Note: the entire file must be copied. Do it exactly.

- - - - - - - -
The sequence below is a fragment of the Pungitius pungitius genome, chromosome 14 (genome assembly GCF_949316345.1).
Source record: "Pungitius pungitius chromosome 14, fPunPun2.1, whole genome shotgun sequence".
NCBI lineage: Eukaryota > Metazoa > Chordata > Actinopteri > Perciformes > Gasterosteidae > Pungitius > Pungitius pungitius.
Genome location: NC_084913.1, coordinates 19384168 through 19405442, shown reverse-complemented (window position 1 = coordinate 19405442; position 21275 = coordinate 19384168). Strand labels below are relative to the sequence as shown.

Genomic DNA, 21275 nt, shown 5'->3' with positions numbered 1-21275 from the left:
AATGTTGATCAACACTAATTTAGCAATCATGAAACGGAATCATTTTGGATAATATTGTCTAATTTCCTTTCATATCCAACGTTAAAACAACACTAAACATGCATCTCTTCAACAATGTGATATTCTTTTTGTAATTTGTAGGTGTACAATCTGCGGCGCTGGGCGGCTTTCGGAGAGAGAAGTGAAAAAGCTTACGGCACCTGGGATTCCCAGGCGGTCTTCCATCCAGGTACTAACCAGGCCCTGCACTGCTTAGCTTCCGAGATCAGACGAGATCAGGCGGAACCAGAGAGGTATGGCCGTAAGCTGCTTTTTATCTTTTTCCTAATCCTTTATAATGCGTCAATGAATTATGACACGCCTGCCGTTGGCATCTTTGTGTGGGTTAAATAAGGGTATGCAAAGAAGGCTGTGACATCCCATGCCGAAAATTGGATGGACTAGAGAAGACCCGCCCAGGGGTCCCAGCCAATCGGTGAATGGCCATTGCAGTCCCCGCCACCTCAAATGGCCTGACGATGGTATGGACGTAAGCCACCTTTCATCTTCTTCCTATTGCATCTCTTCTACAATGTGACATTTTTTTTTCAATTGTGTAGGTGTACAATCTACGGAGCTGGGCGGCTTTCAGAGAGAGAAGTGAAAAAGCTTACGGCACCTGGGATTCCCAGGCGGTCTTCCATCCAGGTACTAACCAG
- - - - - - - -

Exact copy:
The sequence below is a fragment of the Pungitius pungitius genome, chromosome 14 (genome assembly GCF_949316345.1).
Source record: "Pungitius pungitius chromosome 14, fPunPun2.1, whole genome shotgun sequence".
NCBI lineage: Eukaryota > Metazoa > Chordata > Actinopteri > Perciformes > Gasterosteidae > Pungitius > Pungitius pungitius.
Genome location: NC_084913.1, coordinates 19384168 through 19405442, shown reverse-complemented (window position 1 = coordinate 19405442; position 21275 = coordinate 19384168). Strand labels below are relative to the sequence as shown.

Genomic DNA, 21275 nt, shown 5'->3' with positions numbered 1-21275 from the left:
AATGTTGATCAACACTAATTTAGCAATCATGAAACGGAATCATTTTGGATAATATTGTCTAATTTCCTTTCATATCCAACGTTAAAACAACACTAAACATGCATCTCTTCAACAATGTGATATTCTTTTTGTAATTTGTAGGTGTACAATCTGCGGCGCTGGGCGGCTTTCGGAGAGAGAAGTGAAAAAGCTTACGGCACCTGGGATTCCCAGGCGGTCTTCCATCCAGGTACTAACCAGGCCCTGCACTGCTTAGCTTCCGAGATCAGACGAGATCAGGCGGAACCAGAGAGGTATGGCCGTAAGCTGCTTTTTATCTTTTTCCTAATCCTTTATAATGCGTCAATGAATTATGACACGCCTGCCGTTGGCATCTTTGTGTGGGTTAAATAAGGGTATGCAAAGAAGGCTGTGACATCCCATGCCGAAAATTGGATGGACTAGAGAAGACCCGCCCAGGGGTCCCAGCCAATCGGTGAATGGCCATTGCAGTCCCCGCCACCTCAAATGGCCTGACGATGGTATGGACGTAAGCCACCTTTCATCTTCTTCCTATTGCATCTCTTCTACAATGTGACATTTTTTTTTCAATTGTGTAGGTGTACAATCTACGGAGCTGGGCGGCTTTCAGAGAGAGAAGTGAAAAAGCTTACGGCACCTGGGATTCCCAGGCGGTCTTCCATCCAGGTACTAACCAG